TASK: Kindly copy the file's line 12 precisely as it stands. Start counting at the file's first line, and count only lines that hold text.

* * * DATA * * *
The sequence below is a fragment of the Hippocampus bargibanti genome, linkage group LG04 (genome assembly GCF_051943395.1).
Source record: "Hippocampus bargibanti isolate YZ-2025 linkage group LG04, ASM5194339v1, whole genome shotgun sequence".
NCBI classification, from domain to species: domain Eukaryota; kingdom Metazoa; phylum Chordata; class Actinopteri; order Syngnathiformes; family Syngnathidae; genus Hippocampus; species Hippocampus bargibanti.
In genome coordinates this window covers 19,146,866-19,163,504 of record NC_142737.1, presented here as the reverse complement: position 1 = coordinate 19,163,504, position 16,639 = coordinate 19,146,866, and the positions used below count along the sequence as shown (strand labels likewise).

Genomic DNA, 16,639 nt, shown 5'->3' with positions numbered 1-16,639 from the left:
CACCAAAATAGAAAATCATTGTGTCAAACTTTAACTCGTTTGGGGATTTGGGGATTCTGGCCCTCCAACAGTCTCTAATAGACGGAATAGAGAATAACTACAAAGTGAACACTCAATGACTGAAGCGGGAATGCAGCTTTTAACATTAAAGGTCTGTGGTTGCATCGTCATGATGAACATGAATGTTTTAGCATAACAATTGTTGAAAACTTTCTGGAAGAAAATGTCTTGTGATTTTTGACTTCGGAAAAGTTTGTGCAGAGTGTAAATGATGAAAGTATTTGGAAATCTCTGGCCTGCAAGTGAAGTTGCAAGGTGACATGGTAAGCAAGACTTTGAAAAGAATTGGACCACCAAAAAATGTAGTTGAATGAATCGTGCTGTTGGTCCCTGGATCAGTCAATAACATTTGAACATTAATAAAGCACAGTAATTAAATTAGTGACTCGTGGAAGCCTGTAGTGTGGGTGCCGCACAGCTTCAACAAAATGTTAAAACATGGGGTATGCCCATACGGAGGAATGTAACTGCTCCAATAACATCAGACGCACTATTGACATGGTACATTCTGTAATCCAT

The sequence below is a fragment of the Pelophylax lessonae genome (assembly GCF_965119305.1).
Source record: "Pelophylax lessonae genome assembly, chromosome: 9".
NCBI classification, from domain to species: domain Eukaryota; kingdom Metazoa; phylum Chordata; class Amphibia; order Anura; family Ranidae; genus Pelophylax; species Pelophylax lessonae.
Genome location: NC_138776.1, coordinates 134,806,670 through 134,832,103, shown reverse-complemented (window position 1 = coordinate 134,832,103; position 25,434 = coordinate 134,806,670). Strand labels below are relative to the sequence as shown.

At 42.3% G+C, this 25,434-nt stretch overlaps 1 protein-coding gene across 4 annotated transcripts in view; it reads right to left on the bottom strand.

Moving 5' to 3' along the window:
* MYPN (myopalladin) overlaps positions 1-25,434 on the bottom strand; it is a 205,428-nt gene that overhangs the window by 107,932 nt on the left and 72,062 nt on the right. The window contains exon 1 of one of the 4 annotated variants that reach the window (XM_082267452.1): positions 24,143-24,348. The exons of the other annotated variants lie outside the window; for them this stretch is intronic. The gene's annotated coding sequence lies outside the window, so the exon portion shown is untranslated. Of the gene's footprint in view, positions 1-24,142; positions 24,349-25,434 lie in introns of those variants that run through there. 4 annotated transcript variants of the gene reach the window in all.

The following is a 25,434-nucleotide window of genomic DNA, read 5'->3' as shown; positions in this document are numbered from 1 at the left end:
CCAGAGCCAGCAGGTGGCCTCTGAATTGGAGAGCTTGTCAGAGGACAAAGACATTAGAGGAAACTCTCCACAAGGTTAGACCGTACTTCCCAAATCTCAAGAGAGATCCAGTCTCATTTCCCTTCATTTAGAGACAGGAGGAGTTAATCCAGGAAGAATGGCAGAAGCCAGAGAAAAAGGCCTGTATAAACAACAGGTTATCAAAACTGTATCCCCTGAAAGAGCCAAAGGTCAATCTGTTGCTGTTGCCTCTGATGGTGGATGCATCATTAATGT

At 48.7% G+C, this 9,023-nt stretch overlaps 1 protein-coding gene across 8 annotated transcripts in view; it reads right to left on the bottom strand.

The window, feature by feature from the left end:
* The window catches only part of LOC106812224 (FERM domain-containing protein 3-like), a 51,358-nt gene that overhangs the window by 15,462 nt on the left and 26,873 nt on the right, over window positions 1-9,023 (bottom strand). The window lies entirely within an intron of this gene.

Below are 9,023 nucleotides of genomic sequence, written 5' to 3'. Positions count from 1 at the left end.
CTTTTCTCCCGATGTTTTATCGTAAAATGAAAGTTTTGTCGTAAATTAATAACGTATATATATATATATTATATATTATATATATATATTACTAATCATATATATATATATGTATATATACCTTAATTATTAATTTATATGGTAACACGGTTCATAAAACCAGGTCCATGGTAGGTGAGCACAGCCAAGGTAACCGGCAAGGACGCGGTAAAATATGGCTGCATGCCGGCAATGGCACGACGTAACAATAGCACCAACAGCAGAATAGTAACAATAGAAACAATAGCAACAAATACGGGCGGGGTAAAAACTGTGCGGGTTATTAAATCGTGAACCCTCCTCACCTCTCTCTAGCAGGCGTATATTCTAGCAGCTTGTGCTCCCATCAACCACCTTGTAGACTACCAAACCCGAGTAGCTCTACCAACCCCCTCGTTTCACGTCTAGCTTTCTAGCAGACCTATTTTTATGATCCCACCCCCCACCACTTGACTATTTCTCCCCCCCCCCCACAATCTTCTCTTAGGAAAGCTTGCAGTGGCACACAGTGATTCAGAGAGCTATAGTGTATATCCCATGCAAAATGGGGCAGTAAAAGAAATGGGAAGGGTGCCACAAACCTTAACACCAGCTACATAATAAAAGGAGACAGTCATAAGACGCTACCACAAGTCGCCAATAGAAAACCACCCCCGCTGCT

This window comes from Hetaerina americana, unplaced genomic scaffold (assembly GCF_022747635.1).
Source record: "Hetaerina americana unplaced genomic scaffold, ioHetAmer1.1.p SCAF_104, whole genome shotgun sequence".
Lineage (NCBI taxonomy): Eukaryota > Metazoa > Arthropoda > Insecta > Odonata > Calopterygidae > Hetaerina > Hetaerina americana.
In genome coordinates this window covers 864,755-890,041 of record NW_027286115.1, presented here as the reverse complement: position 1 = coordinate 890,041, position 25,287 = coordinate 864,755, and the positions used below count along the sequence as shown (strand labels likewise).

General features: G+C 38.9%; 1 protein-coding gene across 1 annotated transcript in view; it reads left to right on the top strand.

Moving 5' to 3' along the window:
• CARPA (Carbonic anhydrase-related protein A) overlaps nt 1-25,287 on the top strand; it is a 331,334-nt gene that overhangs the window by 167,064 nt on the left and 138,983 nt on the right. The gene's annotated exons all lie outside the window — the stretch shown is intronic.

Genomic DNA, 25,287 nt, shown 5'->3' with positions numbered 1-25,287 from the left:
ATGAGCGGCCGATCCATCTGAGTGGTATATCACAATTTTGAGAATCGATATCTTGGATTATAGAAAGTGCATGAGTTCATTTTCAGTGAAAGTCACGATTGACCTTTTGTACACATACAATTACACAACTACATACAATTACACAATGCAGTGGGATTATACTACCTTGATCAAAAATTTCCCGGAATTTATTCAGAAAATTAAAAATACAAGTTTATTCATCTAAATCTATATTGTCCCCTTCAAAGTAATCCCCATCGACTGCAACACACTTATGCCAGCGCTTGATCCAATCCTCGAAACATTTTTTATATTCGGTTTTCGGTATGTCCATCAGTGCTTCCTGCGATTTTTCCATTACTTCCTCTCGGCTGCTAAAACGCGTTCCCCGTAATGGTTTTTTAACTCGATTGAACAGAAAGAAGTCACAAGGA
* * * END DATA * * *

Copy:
Moving 5' to 3' along the window: